The promise and the challenge of Christmas
“But just when he had resolved to do this, an angel of the Lord appeared to him in a dream and said, ‘Joseph, son of David, do not be afraid to take Mary as your wife…’” Matthew1: 20
The words of the Angel of the Lord “do not be afraid” from the Gospel of Matthew on the 4th Sunday of Advent not only hold a promise that is both a source of consolation and comfort, but are also a call to action.
The Angel urges Joseph to go ahead and take Mary as his wife. It is both a promise and an urging “To all God’s beloved in Rome, who are called to be saints…” (Romans 1:7). All of us are called to be Holy.
The truth and fulfillment of these words is expressed in the lives of people who, despite their fears, live their lives with courage and commitment. Their fear is real and justified. Many human rights workers, journalists and environmental defenders have paid with their lives for their convictions. And yet from the ashes of their deaths, new life is born in the many people who continue to work for justice and peace. And this they do despite their fear.
This fall I had the privilege to participate in a meeting in Rome on the occasion of the 50th anniversary of the Social Justice and Ecology Secretariat. It gathered people like Fr David Salomon who has been beaten and arrested in India for fighting against coal mining and its impact on local Indigenous communities in India; or my friend Kep Phokthavi who since I met her over 25 years ago, has worked in a detention centre in Bangkok with undocumented migrants and trafficked women; or Rampe Hlobo, a Jesuit from South Africa, who has worked with refugees and migrants for decades.
I also had the privilege of moderating a panel with Fr Ismael Moreno, whom we all know as Melo. Speaking from a reality where violence, threats, and death are used to instill fear in the population, he spoke of the millions of voices in his country of Honduras, who live “between ungrateful death and the desire to live.” Many flee from their land “because they cling to the life that is taken from them in their homeland.”
When I see boatloads of refugees crossing the Mediterranean despite knowing the danger that they may face in the journey, the unwelcome reception they might get in Europe and the difficult life ahead of them, I know they must be afraid, but they go just the same. In so doing they give witness to their belief in the promise of the Angel to not be afraid and to act accordingly.
I remember a young woman I met in a rural clinic in Madhya Pradesh in India who had just given birth to a little girl. I asked the Sister who had assisted her in the birth why this new mother with a beautiful baby girl in her arms looked so sad. The sister told me, “She is probably afraid.”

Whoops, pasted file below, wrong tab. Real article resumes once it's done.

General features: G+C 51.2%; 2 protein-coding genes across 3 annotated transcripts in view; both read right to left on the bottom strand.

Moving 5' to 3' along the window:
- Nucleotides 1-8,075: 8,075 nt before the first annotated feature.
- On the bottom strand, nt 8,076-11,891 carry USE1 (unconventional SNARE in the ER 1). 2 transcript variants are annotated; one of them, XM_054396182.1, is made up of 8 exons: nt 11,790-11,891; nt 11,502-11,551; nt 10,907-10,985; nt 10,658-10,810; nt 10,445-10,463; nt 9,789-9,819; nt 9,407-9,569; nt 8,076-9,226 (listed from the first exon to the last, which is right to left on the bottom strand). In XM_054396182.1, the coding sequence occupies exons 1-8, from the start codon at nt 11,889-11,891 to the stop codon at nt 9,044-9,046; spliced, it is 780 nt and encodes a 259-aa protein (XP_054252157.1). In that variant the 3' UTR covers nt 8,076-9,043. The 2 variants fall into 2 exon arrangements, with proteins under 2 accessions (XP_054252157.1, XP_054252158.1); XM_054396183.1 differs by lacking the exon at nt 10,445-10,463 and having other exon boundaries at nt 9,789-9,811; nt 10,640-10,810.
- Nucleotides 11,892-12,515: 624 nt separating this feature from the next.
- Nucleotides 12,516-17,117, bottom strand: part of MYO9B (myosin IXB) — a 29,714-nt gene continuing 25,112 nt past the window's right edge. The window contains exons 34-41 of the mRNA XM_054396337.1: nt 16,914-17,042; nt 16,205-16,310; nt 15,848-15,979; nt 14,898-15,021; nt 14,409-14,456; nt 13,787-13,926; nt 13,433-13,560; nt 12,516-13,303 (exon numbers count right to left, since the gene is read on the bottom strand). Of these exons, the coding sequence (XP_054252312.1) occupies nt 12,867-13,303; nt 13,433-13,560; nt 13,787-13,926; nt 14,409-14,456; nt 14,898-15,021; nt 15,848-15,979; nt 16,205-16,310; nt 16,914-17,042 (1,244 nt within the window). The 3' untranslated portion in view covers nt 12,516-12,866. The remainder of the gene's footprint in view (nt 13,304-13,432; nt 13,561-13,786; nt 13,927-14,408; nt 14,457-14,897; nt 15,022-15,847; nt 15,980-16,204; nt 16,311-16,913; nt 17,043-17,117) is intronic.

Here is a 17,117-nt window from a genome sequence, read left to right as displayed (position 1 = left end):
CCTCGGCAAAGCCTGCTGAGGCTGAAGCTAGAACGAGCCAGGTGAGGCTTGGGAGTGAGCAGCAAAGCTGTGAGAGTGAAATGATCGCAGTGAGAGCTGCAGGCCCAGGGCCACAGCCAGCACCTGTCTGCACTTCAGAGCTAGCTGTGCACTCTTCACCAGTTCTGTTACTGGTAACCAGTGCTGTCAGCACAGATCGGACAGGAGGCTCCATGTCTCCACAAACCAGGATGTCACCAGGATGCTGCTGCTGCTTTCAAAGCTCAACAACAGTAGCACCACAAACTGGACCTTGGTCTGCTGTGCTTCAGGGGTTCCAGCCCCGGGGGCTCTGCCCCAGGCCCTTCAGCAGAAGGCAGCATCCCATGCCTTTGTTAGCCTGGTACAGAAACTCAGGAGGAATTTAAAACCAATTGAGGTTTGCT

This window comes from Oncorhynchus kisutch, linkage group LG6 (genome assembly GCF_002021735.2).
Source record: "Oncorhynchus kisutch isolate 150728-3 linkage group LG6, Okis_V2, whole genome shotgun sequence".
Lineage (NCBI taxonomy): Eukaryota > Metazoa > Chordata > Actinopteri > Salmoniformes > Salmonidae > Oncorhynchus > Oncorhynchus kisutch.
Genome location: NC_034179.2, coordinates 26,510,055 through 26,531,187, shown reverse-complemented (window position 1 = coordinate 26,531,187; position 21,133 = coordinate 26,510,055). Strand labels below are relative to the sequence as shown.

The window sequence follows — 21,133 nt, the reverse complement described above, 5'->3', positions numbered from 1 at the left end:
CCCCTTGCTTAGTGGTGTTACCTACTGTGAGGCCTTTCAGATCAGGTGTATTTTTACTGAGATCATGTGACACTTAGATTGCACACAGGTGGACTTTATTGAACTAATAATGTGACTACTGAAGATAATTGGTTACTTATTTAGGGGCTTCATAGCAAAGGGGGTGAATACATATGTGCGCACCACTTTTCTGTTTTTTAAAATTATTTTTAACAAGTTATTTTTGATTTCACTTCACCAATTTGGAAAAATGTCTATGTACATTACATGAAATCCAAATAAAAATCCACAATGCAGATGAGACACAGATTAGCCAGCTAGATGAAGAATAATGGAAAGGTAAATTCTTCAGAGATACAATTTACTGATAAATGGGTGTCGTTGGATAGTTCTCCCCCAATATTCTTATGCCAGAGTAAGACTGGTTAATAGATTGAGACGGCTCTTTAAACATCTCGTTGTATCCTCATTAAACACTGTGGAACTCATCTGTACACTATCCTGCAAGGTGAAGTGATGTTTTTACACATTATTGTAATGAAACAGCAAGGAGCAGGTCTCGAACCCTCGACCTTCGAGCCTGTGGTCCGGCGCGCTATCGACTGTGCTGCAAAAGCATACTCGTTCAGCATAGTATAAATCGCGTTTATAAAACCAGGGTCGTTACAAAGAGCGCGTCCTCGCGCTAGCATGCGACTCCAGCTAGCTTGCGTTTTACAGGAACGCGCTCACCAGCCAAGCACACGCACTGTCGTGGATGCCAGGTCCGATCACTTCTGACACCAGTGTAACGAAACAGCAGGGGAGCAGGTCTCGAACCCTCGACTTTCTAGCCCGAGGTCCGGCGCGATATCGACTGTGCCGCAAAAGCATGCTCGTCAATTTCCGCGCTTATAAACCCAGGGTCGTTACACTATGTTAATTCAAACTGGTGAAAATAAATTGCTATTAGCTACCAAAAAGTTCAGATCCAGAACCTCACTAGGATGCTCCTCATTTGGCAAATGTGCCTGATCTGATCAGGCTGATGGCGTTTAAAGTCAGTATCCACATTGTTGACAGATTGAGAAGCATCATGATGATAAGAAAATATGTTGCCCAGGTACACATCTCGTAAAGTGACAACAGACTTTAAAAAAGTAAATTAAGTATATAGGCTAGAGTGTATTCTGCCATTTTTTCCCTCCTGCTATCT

When you consider the fact that in a couple of days, she would start her long journey back to her village where there would be a significant chance that her new baby would not survive, where it would be hard, if not impossible, for her daughter to ever go to school, it is understandable why she would be afraid. Yet I know that she, like many mothers like her, would fight against her fear, walk back and do everything in her power to give that little girl the opportunity to live life to the fullest.
I am friends with a young family who came to Canada last year seeking refuge. They left Colombia because they were afraid for their lives. The same people who killed the young man’s father 15 years ago, now threatened him and his family. From one day to the next, they left everything: their families, their jobs, their possessions. With their 3 year old child, they came to a new country where they did not speak the language and did not know anyone.
He, a lawyer, is now working digging trenches in the Toronto cold to support his family while they await the determination of their status as refugees. They are grateful to be here and are ready to build a new life with hope and determination. They heard the voice of the Angel “do not be afraid” and have opted for life.
The child that Mary carried would be named Emmanuel, which means “God is with us” (Matthew 1: 18-24). This is the source of strength and hope to so many in the world. As Melo said in Rome, “To live and celebrate life from a place of marginality and fear is an unequivocal sign of being in the place from where God, the Lord of the dawn, invites us to continue the mission of Jesus of Nazareth, and to risk sharing with him, from our condition as sinners, the fate of the poor of the earth.”
It is from the margins that our fears are alleviated and our faith is nourished. This is the promise and the challenge of Christmas.